[Taxacom] Drosophila melanogaster name change?

Kim van der Linde kim at kimvdlinde.com
Fri Apr 16 07:43:15 CDT 2010


Well, is any of these species in risk of being merged with an older 
genus, based on the phylogenetic hypothesis du jour? Let me know, 
because the fear mongering that allowing Drosophila melanogaster to 
retain its name would open the floodgates to the commission with other 
requests has not been substantiated with so much of a single example.

The split of Drosophila is not based on the flavor of the day, but 
consistent with lots of research done over the past decades.

Cheers,
Kim

On 4/16/2010 12:56 AM, Stephen Gaimari wrote:
> Don't assume that makes all of these combinations somehow safe. They
> could end up placed in a different genus with an older name. This of
> course happens all the time, and science moves on. Do you think that
> each time a popular combination (or a popular genus) is threatened by a
> generic synonymy or by the phylogenetic hypothesis du jour, that it
> should become a matter of ICZN action to preserve it? I think that
> specifically is contrary to the principle of nomenclatural stability.
> Cheers,
> Steve
>
>
> -----Original Message-----
> From: taxacom-bounces at mailman.nhm.ku.edu on behalf of Kim van der Linde
> Sent: Thu 4/15/2010 7:26 PM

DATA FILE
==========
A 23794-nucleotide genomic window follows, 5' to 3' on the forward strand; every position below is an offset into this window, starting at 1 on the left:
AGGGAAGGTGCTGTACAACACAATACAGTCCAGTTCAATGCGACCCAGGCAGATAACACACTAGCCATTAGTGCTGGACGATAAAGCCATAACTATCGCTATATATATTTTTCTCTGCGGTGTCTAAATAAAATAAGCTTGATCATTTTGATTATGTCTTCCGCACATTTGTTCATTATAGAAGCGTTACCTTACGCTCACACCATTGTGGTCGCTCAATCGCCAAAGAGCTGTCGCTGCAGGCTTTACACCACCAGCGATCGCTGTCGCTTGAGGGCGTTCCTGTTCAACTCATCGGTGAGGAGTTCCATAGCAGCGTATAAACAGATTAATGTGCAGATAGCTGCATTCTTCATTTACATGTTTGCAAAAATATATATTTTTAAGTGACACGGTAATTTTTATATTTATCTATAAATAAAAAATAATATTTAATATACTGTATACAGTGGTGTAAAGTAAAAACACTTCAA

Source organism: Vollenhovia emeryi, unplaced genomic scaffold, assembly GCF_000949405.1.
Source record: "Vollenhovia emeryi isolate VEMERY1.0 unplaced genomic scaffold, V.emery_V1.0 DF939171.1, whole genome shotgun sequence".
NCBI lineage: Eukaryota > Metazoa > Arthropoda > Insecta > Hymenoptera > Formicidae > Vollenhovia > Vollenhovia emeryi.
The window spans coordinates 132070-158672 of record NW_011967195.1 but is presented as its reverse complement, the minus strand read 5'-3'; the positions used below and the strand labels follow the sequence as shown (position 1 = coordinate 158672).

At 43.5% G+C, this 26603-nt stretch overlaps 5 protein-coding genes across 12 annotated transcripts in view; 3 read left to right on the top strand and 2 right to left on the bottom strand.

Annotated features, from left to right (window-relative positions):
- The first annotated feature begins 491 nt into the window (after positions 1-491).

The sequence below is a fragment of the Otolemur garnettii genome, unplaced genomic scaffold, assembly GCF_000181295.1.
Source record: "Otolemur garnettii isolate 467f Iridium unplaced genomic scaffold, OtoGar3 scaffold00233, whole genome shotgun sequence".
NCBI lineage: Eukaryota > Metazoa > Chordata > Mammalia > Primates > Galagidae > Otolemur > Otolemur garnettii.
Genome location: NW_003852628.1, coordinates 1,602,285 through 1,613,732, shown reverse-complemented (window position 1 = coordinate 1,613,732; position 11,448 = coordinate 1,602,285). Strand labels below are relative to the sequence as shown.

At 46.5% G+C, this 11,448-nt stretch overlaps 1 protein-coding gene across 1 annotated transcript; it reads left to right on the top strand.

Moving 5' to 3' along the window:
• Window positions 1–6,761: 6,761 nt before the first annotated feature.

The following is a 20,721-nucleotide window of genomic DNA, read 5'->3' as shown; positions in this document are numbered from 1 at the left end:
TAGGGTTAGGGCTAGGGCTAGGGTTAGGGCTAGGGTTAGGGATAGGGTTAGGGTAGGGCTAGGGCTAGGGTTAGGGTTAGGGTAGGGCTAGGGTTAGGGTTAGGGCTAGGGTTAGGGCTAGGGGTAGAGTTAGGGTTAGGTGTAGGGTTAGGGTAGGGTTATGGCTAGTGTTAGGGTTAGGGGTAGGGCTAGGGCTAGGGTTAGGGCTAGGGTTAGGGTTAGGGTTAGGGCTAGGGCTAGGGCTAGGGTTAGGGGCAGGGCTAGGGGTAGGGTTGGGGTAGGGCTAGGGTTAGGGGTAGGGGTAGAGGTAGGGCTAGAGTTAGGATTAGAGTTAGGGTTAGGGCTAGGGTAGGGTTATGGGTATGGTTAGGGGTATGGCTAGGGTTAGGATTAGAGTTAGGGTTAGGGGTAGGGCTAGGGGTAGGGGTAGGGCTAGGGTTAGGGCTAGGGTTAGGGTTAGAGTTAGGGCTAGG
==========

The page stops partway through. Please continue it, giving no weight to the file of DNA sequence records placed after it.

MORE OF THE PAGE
> To: taxacom at mailman.nhm.ku.edu
> Subject: Re: [Taxacom] Drosophila melanogaster name change?
>
> Lets see which of these are even at risk to loose their name in case of
> a split in the genus they belong to (quick check, I might have missed
> some details in some cases, in that case, just correct me):
>
>  > Homo sapiens 25.100.000
>
> Type species.
>
>  > Escherichia coli 8.350.000
>
> Type species.
>
>  > Mus musculus 4.110.000
>
> Type species.
>
>  > Caenorhabditis elegans 1.720.000
>
> Type species.
>
>  > Saccharomyces cerevisiae 2.710.000
>
> Type species.
>
>  > Trypanosoma brucei 2.570.000
>
> Type species.
>
>  > Arabidopsis thaliana 2.000.000
>
> Type species.
>
>  > Oryza sativa 1.720.000
>
> ??
>
>  > Drosophila melanogaster 1.550.000
>
> Not type species. And even in scientific literature often indicated by
> its genus name only, which has 5,850,000 hits....
>
>  > Zea mays 1.550.000
>
> Type species.
>
>  > Tyrannosaurus rex 985.000
>
> Renamed long ago, nice example of acceptance by the public of name
> changes.... Not.
>
>  > Rattus norvegicus 939.000
>
> Type species.
>
> I think I made my point.
>
> Kim
> --
> http://www.kimvdlinde.com
>
> _______________________________________________
>
> Taxacom Mailing List
> Taxacom at mailman.nhm.ku.edu
> http://mailman.nhm.ku.edu/mailman/listinfo/taxacom
>
> The Taxacom archive going back to 1992 may be searched with either of
> these methods:
>
> (1) http://taxacom.markmail.org
>
> Or (2) a Google search specified as:
> site:mailman.nhm.ku.edu/pipermail/taxacom your search terms here
>
>

-- 
http://www.kimvdlinde.com




More information about the Taxacom mailing list